Flogging A Dead Horse

Sat, February 11th, 2006 at 4:00pm PST | Updated: October 23rd, 2009 at 8:51am

Comic Books
Paul Jenkins, Staff Writer

Flogging decides to get very random. In hindsight, the only "continuing theme" that I actually adhered to was my inability to stick to a single concept and finish it before my thoughts wandered to something else.

Hello, Chums.

It has been a long-standing joke amongst my friends that I am so injury prone I could trip over a blade of grass.

As you will recall, I am the only person in history who has set fire to water. You may draw your own conclusions from this. I prefer to think of myself as unlucky. Even so, my yearly battles with General Stupidity Disorder show no signs of abating.

Football (or "soccer" for you Yanks) is my kryptonite. I have broken so many bones playing this stupid bloody game that last year the Atlanta Institute of Orthopedics presented me with its coveted Patient of the Decade award for my (financial) contributions to medicine. The people at my insurance company refer to me as "Black Monday."

The other day, a couple of football buddies and I were sitting around jawing about various injuries we have had. My mates love me to death, I am sure, because I still can put the ball in the back of the net… but I probably play one game in four thanks to injury. "Jenks," one of them asked, "can you remember all the concussions you have had?

I could not. How weird is that?

And so, gentle reader, I present for your delight and edification…

My Ten Most Stupid Injuries (Part One)

Number Ten – "Paul's Ford"

Years ago when I worked at Mirage Studios, I used to ride dirt bikes on occasion with Pete Laird and some of the Mirage crew. Pete is a notorious motorcycle buff and he'd often invite us all to his place in Western Massachusetts, where we would go on cross-country trips that lasted an entire day.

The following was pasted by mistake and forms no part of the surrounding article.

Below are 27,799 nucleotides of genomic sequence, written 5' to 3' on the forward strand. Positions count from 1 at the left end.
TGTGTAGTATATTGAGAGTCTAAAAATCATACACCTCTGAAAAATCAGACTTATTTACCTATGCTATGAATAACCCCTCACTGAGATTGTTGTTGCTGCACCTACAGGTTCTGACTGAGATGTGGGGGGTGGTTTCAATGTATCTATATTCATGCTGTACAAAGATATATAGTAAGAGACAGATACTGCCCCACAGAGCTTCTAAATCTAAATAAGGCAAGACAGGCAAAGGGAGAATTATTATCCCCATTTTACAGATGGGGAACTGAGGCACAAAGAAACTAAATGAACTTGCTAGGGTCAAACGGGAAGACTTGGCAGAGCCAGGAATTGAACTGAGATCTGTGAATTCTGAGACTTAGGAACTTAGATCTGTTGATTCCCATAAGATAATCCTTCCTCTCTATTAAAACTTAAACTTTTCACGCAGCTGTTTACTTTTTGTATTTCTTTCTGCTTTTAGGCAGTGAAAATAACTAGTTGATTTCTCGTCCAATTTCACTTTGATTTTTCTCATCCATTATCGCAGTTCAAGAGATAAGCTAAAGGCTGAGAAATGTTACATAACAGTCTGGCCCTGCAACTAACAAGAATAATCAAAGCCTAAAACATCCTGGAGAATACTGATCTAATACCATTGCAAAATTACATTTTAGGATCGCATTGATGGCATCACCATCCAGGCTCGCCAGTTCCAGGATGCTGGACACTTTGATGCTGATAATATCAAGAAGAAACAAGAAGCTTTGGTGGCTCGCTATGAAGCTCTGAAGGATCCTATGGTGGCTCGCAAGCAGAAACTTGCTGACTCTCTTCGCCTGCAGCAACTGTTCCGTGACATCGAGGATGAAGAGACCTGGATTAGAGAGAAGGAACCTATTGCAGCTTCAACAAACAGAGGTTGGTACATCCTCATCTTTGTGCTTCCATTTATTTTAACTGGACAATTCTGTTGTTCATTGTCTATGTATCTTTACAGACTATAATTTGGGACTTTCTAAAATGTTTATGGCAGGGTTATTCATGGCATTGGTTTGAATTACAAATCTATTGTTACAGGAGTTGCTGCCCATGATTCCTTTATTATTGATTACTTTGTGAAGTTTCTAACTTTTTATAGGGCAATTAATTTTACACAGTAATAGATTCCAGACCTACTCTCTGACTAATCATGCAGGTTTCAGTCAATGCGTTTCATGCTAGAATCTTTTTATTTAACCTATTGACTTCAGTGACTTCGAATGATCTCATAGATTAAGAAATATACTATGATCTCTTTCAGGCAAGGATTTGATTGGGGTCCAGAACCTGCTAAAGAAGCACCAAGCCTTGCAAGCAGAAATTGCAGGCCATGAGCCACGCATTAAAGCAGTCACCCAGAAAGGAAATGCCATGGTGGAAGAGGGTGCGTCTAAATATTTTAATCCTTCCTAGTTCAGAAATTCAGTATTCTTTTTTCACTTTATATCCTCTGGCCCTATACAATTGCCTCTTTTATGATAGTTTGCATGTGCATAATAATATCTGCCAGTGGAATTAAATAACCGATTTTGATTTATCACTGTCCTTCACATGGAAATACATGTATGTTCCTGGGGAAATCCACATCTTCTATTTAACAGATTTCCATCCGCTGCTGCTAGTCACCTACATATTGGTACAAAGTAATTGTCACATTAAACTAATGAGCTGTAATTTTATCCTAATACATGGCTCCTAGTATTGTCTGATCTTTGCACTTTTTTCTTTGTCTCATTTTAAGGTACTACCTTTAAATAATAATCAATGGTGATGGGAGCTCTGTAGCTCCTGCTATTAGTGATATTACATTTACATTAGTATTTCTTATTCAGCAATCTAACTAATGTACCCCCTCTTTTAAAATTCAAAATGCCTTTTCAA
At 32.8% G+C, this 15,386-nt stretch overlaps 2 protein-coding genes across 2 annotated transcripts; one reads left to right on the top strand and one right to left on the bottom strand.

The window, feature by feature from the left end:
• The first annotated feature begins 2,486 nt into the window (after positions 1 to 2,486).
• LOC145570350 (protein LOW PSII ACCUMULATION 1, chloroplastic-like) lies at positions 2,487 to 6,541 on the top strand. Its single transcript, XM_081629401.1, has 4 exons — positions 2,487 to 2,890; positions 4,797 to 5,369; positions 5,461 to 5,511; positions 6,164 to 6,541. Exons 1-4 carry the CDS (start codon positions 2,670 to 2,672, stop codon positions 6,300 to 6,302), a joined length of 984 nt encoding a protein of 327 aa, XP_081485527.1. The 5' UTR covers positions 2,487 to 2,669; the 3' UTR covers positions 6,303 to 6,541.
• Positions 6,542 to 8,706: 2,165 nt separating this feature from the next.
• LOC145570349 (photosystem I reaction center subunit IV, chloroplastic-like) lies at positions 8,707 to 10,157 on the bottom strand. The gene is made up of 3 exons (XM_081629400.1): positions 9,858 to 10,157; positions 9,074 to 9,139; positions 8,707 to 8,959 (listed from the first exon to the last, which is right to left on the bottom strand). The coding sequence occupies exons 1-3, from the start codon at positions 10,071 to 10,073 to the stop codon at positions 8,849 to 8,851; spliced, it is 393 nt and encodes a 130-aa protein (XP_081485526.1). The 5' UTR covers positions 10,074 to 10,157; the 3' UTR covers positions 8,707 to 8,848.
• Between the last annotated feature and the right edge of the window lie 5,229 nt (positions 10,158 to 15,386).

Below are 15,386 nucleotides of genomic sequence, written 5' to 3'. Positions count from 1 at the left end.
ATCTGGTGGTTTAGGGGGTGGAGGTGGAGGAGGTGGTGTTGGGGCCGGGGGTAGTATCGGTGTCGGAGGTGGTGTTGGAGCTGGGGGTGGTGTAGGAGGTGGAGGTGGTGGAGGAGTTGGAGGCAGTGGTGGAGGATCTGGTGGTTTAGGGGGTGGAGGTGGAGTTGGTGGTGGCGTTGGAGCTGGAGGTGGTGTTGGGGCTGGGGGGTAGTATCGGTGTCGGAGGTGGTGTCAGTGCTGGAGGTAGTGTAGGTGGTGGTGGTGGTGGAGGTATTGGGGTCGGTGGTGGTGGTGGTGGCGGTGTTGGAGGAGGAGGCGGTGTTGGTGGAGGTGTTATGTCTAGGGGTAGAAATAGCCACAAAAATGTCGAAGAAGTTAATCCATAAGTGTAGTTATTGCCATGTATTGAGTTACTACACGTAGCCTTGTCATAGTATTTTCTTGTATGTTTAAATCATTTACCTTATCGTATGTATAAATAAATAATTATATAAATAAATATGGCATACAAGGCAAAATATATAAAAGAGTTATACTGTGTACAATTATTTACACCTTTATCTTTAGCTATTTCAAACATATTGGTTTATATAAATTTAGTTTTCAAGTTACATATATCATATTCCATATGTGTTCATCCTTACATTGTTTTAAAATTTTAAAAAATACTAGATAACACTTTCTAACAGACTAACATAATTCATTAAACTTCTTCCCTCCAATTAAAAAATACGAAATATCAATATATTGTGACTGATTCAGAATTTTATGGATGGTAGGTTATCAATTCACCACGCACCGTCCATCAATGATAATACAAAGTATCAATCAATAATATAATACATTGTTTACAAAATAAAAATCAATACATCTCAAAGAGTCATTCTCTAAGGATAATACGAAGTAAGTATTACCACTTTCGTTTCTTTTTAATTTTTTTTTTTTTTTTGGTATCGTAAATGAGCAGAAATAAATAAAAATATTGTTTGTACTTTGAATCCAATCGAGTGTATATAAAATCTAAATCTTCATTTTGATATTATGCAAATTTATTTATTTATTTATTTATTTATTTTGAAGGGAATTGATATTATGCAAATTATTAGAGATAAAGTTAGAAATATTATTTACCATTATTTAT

Now giving me a dirt bike is somewhat akin to giving a redneck a stick of dynamite and a box of matches: it makes for some interesting comedy possibilities but you had better make sure you keep your distance. It's kind of like Darwin in action… but I outwitted Mister Darwin by always riding like a bat out of Hell and never stopping for either corners or trees.

Pete Laird once told me that I had performed the most frightening stunt he had ever witnessed, completely by accident. I came off my bike near the top edge of an abandoned quarry, plunged down about thirty feet onto gravel, and promptly jumped out of the way as the bike came crashing down where I lay, dazed: I remember it as a French Nobleman might remember the descent of a guillotine blade onto his neck.

While I was a pretty decent rider, there was one particular place I could never cross, which became affectionately known as "Paul's Ford." The rotten bastards I used to ride with would wade their bikes through this particularly deep and fast moving stream, and then wait on the far bank for me to come across. Most of the time I rode like Evel Knievel. But when it came to Paul's Ford, I rode like Bugs Bunny. When I got to the very middle of the stream and began to lose my balance, I would invariably gun the throttle, sending the bike to the far side intact, as if ridden by Doctor Seuss' invisible green trousers. I, on the other hand, would at this point be in mid air and invariably wrapping my arms around a nearby tree trunk. To the delight of my sniggering mates I would grab hold and desperately try to avoid slipping down into the water, which is virtually impossible when you are wearing body armor.

Final tally:

Paul's Ford
1 bout of walking pneumonia
Jenkins -- 0

We will get to more acts of vehicular stupidity later in this occasional series.

Number Nine – "Paul's Pole"

For a while back in my Massachusetts days, I dated this ski instructor chick named Roxanna. She was pretty much obsessed with skiing, and while I am a sports guy, I had never donned a pair of skis in my life. But what the hell, I thought, I am game for anything. So rather than accept premature defeat I decided I would learn to ski, just to impress her.

Now if you think Jenkins on a dirt bike is a Recipe for Disaster, then Jenkins on skis is, like, Disaster prepared by a Master Chef. It took me only one hour to get off the bunny slope… I graduated probably because I kept flattening small children.